I don't usually write about my religion here and it doesn't often intersect with my business life other than general principles about business ethics*. I'm writing about it here as considering this text over the years has helped me to understand why it's important to have professional mentors.
*In fact the Talmud (400-600AD) says the first question you will be asked when you die is "were you honest in your business dealings?" (Babylonian Talmud, Shabbat 31a).
The Talmud was a several hundred years old continual debate, conversation and exegesis on the Mishna (circa 200AD). The Mishna is the first written record of the Oral law which tradition has it was transmitted to Moses alongside the bible.
One of my favourite tractates of the Mishna is Pirkei Avot, or 'Ethics of our Fathers' - yes it was a more patriarchal time. It's a collection of sayings attributed to the great sages of 200BC to 200AD. Some of it appears pretty archaic now and some of it could be written for today's liberal western society. Hillel, a prominent character in the Mishna and contemporary of Jesus says "Be like the disciples of Aaron, seek peace and pursue it".
The specific text that inspired me goes "Yehoshua said: Make for yourself a Rav (a teacher); acquire for yourself a friend; and judge every person positively." (Pirkei Avot, Chapter 1:6)
Many Orthodox Jews take the first part to mean that you should pick a Rabbi and follow their judgement (Rav means Rabbi among other things). Some people take this to the degree whereby they consult them on everything from when you should have children to which house they should buy!
The interpretation I was taught was somewhat different. The Hebrew "Aseh Lecha Rav" meaning "Make for yourself a teacher", i.e. you should create the right mentor relationship for you.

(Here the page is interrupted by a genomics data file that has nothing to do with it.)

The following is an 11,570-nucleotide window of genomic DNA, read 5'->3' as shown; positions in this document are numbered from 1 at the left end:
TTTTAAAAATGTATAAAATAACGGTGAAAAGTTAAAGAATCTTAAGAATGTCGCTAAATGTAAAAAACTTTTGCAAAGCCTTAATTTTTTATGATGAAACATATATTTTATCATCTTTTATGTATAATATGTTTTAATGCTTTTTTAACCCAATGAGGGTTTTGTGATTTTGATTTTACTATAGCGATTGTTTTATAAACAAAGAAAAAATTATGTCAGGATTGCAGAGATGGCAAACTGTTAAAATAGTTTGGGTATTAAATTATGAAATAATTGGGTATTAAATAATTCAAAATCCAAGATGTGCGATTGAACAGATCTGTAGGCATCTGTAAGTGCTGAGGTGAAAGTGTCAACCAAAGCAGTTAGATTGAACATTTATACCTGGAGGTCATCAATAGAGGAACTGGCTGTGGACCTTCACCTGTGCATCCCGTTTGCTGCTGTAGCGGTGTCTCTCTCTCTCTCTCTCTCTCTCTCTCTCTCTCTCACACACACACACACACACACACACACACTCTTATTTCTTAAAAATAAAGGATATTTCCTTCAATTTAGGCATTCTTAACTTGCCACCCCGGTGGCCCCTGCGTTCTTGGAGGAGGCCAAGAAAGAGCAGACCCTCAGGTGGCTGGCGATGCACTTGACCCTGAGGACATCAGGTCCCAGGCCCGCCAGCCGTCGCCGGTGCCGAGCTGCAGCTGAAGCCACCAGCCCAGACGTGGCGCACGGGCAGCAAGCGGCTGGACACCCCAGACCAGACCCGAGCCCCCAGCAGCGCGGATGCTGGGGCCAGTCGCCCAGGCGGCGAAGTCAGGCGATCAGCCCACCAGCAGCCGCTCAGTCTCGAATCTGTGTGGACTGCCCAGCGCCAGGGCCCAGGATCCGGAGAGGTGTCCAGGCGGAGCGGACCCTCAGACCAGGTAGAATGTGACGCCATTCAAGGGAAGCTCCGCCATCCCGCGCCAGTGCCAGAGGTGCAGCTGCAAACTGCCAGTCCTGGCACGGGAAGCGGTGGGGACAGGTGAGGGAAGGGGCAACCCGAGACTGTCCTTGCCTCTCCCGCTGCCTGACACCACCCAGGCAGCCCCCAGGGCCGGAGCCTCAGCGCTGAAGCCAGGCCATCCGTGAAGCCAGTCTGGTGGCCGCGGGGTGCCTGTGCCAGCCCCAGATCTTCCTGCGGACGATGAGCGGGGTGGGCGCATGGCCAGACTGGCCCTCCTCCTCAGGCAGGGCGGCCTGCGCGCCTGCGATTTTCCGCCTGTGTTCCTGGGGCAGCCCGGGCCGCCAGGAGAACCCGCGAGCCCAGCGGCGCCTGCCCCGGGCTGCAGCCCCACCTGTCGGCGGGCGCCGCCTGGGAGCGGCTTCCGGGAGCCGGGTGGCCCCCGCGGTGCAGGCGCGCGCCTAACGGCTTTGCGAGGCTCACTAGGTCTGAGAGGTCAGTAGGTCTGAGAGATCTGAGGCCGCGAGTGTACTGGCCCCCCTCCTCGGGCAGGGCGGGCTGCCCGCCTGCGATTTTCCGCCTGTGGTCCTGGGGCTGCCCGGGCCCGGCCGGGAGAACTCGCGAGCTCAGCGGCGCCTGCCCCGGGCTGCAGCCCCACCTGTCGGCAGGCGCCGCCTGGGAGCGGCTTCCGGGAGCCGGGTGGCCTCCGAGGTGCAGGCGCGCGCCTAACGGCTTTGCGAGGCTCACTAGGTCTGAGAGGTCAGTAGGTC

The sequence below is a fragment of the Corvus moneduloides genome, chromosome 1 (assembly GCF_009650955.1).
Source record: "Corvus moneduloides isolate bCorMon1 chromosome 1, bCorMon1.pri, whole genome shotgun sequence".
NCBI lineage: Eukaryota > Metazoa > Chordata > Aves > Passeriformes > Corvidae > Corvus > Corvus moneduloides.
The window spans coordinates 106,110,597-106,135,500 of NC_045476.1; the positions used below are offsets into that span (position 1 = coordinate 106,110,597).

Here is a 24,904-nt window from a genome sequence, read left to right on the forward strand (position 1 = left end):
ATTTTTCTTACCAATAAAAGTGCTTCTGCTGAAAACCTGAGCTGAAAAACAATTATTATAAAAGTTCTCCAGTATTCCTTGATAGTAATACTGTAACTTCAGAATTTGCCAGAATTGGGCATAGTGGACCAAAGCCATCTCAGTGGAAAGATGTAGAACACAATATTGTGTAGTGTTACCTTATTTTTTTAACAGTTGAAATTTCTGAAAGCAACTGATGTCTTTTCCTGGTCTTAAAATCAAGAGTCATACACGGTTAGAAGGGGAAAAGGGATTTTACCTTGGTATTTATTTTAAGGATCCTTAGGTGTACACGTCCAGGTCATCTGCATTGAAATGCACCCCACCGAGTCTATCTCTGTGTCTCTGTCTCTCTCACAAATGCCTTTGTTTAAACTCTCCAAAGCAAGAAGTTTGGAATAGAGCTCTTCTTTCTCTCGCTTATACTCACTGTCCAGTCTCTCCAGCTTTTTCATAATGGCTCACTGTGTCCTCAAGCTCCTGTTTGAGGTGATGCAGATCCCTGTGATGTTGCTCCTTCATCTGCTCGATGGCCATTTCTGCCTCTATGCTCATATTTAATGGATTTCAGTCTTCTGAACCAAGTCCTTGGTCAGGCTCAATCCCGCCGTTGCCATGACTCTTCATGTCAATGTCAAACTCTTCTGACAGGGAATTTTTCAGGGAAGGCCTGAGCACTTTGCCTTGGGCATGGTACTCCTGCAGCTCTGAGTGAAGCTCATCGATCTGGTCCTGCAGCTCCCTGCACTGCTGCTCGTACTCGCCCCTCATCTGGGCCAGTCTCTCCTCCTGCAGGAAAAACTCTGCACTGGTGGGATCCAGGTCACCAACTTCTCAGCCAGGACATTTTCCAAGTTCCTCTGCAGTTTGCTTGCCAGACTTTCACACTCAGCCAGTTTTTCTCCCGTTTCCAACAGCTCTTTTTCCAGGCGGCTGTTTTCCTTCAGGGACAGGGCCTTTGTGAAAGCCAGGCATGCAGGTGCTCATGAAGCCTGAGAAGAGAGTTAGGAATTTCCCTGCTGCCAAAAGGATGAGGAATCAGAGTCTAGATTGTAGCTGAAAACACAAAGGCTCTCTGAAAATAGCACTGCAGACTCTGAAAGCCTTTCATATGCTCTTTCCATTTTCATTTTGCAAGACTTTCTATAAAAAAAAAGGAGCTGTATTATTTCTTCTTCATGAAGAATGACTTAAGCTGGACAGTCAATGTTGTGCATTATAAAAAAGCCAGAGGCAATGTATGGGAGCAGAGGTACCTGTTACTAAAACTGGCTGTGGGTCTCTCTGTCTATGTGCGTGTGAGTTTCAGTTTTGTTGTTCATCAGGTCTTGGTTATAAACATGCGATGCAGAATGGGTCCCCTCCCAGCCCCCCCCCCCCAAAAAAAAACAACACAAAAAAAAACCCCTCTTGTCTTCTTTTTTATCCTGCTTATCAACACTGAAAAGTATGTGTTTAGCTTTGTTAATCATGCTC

The next part is "'acquire' for yourself a friend". We could analyse the possessive nature of the word acquire but what's interesting to me is that the juxtaposition of finding a friend with making a teacher is not co-incidental. Finally, in the same sentence we're told to judge people positively.
To me, creating a friendship where you support each other positively is a vital component of mentorship. I think what the passage is telling us is that you shouldn't learn alone, either religious texts or professionally. Learning alone can lead to strange interpretations, misunderstandings, learning lessons in ways they were not intended.
A friendly face who you respect, who can give you objective advice that is positive but honest will keep you on the right track.
In the world of tech, there are many ways to do this. These can be long lasting relationships to fleeting moments of pair programming with another software developer. The key is not to rely on reading or being lectured at, ensure there are relational aspects to your learning.
I'd be interested in hearing how your religion or philosophy has inspired you in business. Drop a message in the comments below.
Dan Jacobs is an interim / freelance CTO and mentor based in London England
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